Peoria Harbor Marina v. McGlasson, 105 Ill. App. 3d 723 (1982)

March 25, 1982 · Illinois Appellate Court · No. 81-371
105 Ill. App. 3d 723

PEORIA HARBOR MARINA, Plaintiff-Appellee, v. WILMA PAULINE McGLASSON, Defendant-Appellant.

Third District

No. 81-371

Opinion filed March 25, 1982.

*724Elliott B. Young, of Peoria, for appellant.

Mark G. Zellmer, of Peoria, for appellee.


delivered the opinion of the court:

On July 10, 1979, the plaintiff, Peoria Harbor Marina, filed a complaint against the defendant, Wilma Pauline McGlasson, in the circuit court of Peoria County. The plaintiff sought judgment on a promissory note signed by the defendant for the principal amount of $20,695, with interest thereon at %% per annum since September 4, 1978. Following a bench trial, the plaintiff was awarded $7,607.64 plus costs of suit on May 29,1981. The defendant appeals.

The trial consisted of testimony by the four persons present when the agreement for the sale and purchase of a boat was executed. These witnesses were the defendant, the defendant’s son, Larry Teel, the plaintiff’s vice-president, Lou Paulsen, and the plaintiff’s salesman, Walter Herncjar. Based on their testimony, a summary of the facts can be made.

Larry Teel wanted to buy a 28-foot Chris Craft Cruiser from the plaintiff, but due to divorce proceedings, his credit standing was poor.

His mother agreed to purchase the boat in her name, on her credit, and Teel would pay her. With this objective in mind, the defendant and Teel met with Paulsen and Herncjar at the marina on September 4, 1978.

During this meeting the parties agreed to a price of $19,900 for the boat, plus a sales tax of $995. Included in the sale price was a 50/50 warranty for 30 days, which meant that the seller and buyer would share equally the cost of repair on problems discovered within 30 days after the sale. The slip rental (dock space) and winter storage until April 1, 1979, *725would be provided by the plaintiff free of charge. A $200 deposit was made, leaving a balance due of $20,695.

These oral terms were written on a blank form which appeared to be a bill of sale, and upon which the plaintiff’s letterhead appeared at the top. Lou Paulsen signed his name and the date. The paper contained a description of the item sold, the warranty, storage and slip rental, sales tax, deposit and balance due. The defendant signed the paper. However, the defendant testified that at the time she signed the paper, she did not think it was a bill of sale.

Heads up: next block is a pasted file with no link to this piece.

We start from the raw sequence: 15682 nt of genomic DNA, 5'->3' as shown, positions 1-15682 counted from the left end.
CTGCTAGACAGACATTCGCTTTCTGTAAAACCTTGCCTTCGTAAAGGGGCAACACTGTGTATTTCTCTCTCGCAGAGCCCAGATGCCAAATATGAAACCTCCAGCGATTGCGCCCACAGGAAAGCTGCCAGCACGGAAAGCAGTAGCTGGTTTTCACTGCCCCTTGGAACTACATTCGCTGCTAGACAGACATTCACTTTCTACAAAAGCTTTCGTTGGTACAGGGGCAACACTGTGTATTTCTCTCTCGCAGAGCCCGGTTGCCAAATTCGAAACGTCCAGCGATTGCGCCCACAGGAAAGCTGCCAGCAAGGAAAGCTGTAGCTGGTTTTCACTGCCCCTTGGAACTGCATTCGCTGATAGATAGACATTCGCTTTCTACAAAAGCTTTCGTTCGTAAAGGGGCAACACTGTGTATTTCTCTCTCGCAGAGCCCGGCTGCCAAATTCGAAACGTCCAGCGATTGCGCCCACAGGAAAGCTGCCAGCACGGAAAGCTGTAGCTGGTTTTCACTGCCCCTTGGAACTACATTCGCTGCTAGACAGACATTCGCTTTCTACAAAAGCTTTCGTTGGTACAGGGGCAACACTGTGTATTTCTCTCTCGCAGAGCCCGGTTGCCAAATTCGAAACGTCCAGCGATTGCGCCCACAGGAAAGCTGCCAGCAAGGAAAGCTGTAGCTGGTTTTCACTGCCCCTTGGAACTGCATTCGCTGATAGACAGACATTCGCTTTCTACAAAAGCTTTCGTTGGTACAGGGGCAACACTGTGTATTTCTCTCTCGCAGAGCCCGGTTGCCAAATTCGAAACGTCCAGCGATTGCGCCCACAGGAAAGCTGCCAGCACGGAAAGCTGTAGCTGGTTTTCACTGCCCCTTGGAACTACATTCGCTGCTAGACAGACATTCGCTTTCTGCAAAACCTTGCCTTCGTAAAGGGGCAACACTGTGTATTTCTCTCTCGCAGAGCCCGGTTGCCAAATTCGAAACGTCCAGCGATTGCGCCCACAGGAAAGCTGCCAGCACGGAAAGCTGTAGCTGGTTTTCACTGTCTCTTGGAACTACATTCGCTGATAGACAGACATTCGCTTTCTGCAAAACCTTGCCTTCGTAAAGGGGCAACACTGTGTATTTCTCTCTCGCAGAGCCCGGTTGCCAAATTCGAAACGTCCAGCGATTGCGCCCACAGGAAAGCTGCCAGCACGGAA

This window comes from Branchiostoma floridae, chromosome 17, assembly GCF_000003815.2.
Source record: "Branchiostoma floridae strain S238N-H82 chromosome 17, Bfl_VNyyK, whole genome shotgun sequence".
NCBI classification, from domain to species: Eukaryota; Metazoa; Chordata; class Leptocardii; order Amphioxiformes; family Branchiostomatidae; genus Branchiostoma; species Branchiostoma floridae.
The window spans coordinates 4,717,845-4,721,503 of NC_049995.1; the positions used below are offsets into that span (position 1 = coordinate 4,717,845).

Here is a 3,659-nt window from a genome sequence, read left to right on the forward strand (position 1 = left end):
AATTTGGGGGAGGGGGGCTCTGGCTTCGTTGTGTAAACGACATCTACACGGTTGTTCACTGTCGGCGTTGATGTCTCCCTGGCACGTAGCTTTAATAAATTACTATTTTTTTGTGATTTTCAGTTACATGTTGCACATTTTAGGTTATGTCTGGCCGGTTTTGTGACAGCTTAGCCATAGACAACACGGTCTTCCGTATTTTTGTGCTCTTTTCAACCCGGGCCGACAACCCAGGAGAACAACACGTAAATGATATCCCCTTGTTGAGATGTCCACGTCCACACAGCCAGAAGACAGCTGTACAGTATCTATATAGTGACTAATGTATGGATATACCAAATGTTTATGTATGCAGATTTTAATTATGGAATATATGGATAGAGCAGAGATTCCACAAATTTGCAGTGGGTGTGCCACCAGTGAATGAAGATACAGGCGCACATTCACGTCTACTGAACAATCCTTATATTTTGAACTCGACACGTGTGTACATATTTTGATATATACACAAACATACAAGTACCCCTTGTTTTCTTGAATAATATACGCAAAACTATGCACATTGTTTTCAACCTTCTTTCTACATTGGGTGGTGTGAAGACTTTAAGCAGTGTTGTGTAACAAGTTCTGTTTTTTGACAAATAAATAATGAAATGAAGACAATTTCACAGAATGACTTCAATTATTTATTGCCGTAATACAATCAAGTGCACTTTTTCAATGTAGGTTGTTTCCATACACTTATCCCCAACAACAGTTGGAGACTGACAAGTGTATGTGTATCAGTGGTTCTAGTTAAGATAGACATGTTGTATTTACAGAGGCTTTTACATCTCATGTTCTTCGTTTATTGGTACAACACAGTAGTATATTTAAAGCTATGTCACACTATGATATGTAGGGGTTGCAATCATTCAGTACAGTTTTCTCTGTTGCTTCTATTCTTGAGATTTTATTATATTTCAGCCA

According to the defendant and her son, there was one other term agreed upon which was not written on the sales slip. They testified that the agreement to purchase the boat was contingent upon the defendant securing a loan. If she could not obtain financing, there was to be no contract. However, when questioned as to the specifics of this alleged condition, such as what would be an acceptable interest rate, the defendant stated there were none. She claimed that she had 30 days to get a loan, or there was no agreement. In other words, according to the defendant, she had carte blanche as to what financing she would or would not accept.

The plaintiff’s vice-president and salesman contradicted this testimony by stating there was no condition to the contract. They claimed that the defendant did not have a sufficient down payment to secure a retail installment contract through the plaintiff’s bank, but that she would secure her own financing. They stated further that the defendant said she would get a loan by giving a second mortgage on her house.

There was contradictory testimony as to whether the defendant signed the promissory note; however, this question was not presented as an issue in this appeal and will not be considered.

The note was payable 30 days after September 4,1978. The principal amount due was $20,695, with interest at 8% per annum.

After the papers were signed by the defendant and retained by the plaintiff, the only set of keys to the boat was given to the defendant’s son. The defendant and Teel went out on the boat that day. From September 4, 1978, until the boat was stored for the winter, sometime in mid-November 1978, Larry Teel used the boat exclusively on a weekly basis. He stated he used it one to two times a week, while Herne jar and Paulsen claimed he used it three to four times a week. Teel brought friends on the boat and had personal belongings on board. The defendant went on the boat a couple of times after September 4,1978.

The defendant tried to get financing at three banks, but she was refused because her income was not sufficient to make the monthly payments. Paulsen tried to get financing for Teel, but when that failed, he *726arranged for a loan application for the defendant with the First National Bank of Chillicothe, where the plaintiff had done business. The bank also rejected the loan on December 12, 1978. In a stipulation filed by the defendant, a bank vice-president stated with some uncertainty that she had not told the defendant of the rejection when the defendant called and informed the bank she did not want to pursue a loan. The defendant and Teel informed the plaintiff, through Paulsen, that no financing was available. They considered the matter closed.